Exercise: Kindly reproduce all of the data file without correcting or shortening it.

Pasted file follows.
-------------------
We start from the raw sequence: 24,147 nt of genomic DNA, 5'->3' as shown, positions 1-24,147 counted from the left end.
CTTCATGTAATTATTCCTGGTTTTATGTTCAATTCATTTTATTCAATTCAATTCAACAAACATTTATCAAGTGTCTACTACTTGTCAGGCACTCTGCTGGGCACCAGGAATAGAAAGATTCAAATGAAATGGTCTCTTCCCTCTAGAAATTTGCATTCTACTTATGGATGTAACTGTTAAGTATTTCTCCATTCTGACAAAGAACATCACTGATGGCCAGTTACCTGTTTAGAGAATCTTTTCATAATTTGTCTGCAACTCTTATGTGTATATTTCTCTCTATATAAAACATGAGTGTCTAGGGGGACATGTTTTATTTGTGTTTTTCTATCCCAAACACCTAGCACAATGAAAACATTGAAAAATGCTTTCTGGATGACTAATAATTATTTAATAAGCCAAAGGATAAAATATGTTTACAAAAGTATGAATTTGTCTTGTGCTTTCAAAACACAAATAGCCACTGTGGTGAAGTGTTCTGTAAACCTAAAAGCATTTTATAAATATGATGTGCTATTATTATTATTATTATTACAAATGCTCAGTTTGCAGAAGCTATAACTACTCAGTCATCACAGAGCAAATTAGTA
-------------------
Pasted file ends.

We start from the raw sequence: 24,147 nt of genomic DNA, 5'->3' as shown, positions 1-24,147 counted from the left end.
CTTCATGTAATTATTCCTGGTTTTATGTTCAATTCATTTTATTCAATTCAATTCAACAAACATTTATCAAGTGTCTACTACTTGTCAGGCACTCTGCTGGGCACCAGGAATAGAAAGATTCAAATGAAATGGTCTCTTCCCTCTAGAAATTTGCATTCTACTTATGGATGTAACTGTTAAGTATTTCTCCATTCTGACAAAGAACATCACTGATGGCCAGTTACCTGTTTAGAGAATCTTTTCATAATTTGTCTGCAACTCTTATGTGTATATTTCTCTCTATATAAAACATGAGTGTCTAGGGGGACATGTTTTATTTGTGTTTTTCTATCCCAAACACCTAGCACAATGAAAACATTGAAAAATGCTTTCTGGATGACTAATAATTATTTAATAAGCCAAAGGATAAAATATGTTTACAAAAGTATGAATTTGTCTTGTGCTTTCAAAACACAAATAGCCACTGTGGTGAAGTGTTCTGTAAACCTAAAAGCATTTTATAAATATGATGTGCTATTATTATTATTATTATTACAAATGCTCAGTTTGCAGAAGCTATAACTACTCAGTCATCACAGAGCAAATTAGTA